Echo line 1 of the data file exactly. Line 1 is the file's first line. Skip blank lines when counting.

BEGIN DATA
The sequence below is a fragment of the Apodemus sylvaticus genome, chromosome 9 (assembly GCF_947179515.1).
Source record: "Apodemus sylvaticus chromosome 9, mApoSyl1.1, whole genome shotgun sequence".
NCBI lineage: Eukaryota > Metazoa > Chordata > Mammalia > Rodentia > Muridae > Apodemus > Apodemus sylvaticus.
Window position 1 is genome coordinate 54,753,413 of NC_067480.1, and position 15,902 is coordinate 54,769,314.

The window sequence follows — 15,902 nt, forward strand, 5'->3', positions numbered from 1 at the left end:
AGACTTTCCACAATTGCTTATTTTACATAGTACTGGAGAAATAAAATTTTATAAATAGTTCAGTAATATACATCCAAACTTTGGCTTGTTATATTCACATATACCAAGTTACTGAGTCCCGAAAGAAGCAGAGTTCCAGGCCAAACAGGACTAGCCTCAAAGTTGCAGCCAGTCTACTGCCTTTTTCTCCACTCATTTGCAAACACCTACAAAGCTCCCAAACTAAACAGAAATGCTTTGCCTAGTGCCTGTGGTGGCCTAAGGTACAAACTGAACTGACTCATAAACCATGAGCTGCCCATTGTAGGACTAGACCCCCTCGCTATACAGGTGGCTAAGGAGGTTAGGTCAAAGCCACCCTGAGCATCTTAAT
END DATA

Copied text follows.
The sequence below is a fragment of the Apodemus sylvaticus genome, chromosome 9 (assembly GCF_947179515.1).